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One of the leave laws New Jersey employers must follow isn’t really a leave law.

The New Jersey Law Against Discrimination (LAD), which, along with the federal Americans with Disabilities Act (ADA), prohibits employment discrimination against those with disabilities, primarily by requiring employers to make “reasonable accommodations” to keep disabled employees working for them. One of the accommodations could be additional job-protected leave, which is why it was included in NJBIA’s leave law seminar, Leave Laws 3.0.

If you missed out, don’t worry. We’re holding another leave laws seminar March 6.

Ashley LeBrun of Archer Law responds to an audience question, speaking into a microphone during NJBIA's Leave Laws 3.0 seminar.

Ashley LeBrun of Archer Law responds to an audience question during NJBIA’s Leave Laws 3.0 seminar.

As Ashley LeBrun of Archer Law explained at the seminar, the reasonable accommodation process is a lot different than complying with typical leave laws, such as the federal Family and Medical Leave Act (FMLA) and the New Jersey Family Leave Act (FLA).

For one, there are no time limits. The FMLA and FLA both offer 12 weeks of unpaid, job-protected leave but over different time periods. For a disability, however, the condition could be permanent, making a consecutive or intermittent leave necessary for a duration much longer than 12 weeks. Additionally, the LAD applies to all employees, while the FMLA and FLA each have minimum work requirements before employees become eligible under the law.

The LAD also applies to all employers, regardless of size, while the FMLA only applies to businesses with 50 or more employees and the FLA to those with 30 or more employees.

Similarly, the leave benefit is not defined. If the disability portion of the LAD is triggered, it requires the employer to engage the employee in what’s called the interactive process. In essence, you have to discuss with the employee what he or she would need to continue to do their job. So a reasonable accommodation could include additional leave, even if the employee has exhausted their time under the FLA and FMLA, but it could also involve reassigning the employee to a job they can still do with their disability or providing them special equipment. Even making exceptions to workplace policies could be a reasonable accommodation.

“Leave as a reasonable accommodation is just that,” LeBrun said, explaining that the ADA and LAD do not require leave unless it is a reasonable accommodation. “Leave is not always going to be considered ‘reasonable.’

“If you think that you can give someone that extra week off they are asking for, depending on the undue hardships, which is a really high bar, you have to do that,” LeBrun said. “I have seen a lot of employers mechanically apply policies, but that’s not going to work under the ADA or LAD. This is a very amorphous area of law. It requires a lot of analytical thinking and a lot less mechanical applications of workplace policies.”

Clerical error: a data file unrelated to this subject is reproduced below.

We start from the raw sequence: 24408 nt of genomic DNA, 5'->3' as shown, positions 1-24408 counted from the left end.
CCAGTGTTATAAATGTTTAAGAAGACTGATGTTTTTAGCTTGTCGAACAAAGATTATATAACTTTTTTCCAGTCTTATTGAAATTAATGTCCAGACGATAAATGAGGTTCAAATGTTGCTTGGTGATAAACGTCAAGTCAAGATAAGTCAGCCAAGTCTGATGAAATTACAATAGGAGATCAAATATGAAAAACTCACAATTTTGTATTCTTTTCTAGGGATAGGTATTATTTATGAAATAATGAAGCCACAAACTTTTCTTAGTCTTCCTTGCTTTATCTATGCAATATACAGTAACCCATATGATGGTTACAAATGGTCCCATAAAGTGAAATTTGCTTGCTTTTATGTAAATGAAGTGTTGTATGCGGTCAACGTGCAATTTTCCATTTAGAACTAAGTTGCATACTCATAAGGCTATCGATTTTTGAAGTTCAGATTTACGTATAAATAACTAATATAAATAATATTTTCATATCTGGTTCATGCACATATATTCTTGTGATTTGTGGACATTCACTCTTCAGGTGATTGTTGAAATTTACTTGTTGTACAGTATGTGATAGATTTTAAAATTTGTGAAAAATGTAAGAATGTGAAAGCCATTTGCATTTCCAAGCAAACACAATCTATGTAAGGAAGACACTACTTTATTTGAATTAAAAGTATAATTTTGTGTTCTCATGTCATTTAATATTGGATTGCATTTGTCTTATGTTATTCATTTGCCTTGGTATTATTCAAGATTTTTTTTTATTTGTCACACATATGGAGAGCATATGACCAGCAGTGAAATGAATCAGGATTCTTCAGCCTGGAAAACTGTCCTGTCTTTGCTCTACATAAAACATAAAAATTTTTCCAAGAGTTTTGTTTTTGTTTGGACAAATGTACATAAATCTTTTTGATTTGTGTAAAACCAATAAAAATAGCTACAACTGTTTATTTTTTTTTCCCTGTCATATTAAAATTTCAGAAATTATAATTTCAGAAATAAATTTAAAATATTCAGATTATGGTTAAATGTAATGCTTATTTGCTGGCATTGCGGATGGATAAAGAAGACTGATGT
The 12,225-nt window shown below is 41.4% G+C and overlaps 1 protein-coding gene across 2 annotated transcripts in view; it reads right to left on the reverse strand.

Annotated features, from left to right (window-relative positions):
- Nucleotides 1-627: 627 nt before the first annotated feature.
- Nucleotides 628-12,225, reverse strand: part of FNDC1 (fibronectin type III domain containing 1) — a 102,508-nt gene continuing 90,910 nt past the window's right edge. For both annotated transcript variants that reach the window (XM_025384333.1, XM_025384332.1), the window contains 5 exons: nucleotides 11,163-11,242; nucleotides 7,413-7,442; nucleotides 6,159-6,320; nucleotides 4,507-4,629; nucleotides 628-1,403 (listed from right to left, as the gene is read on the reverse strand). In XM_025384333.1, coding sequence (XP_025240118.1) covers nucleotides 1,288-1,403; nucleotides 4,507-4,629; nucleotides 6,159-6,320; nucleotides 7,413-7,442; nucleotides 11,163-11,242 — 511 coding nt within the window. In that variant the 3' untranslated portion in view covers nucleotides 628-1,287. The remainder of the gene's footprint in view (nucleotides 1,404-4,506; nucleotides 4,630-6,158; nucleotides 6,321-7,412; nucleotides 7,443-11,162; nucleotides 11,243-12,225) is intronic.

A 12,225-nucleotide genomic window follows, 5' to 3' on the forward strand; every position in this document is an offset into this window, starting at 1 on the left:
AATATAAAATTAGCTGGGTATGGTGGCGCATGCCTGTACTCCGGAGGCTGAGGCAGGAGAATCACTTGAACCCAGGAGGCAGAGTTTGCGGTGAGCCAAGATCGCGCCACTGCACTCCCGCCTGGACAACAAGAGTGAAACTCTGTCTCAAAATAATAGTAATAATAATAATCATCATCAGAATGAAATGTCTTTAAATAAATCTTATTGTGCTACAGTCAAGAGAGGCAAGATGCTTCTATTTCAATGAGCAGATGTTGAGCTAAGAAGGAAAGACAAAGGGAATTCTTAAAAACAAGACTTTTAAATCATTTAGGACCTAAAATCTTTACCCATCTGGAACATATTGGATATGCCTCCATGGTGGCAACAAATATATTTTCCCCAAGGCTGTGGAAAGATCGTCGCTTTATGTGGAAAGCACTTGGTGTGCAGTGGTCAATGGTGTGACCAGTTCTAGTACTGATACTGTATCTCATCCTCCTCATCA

Some things to remember during the interactive process:

  • Keep employee information to yourself. Various laws require employers to protect an employee’s confidentiality, so any medical information should not be shared with anyone who does not need to know. LeBrun said she has seen companies get sued for even talking about an employee’s disability with co-workers who had no reason to know about it.
  • Employers do not have to accommodate employees who cannot adequately perform the essential functions of the job. In other words, if one of your truck drivers loses her eyesight preventing her from being able to drive, you do not have to continue to employ her as a truck driver. A reasonable accommodation may require you to offer her a different position at the company that she could do even with her disability. This is also why it is important to keep job descriptions up to date and ensure they describe the essential functions of the position.
  • The responsibility for initiating the process falls on the employee, but requesting leave can take many forms. In essence, as soon as a manager becomes aware of an employee’s disability affecting their job performance or work environment, they should attempt to engage in the interactive process. “There are no magic words,” LeBrun said. “There’s nothing formal about this. Someone could say to you in passing, ‘hey, I’m having a really hard time seeing the computer screen. I think I have a vision issue.’”

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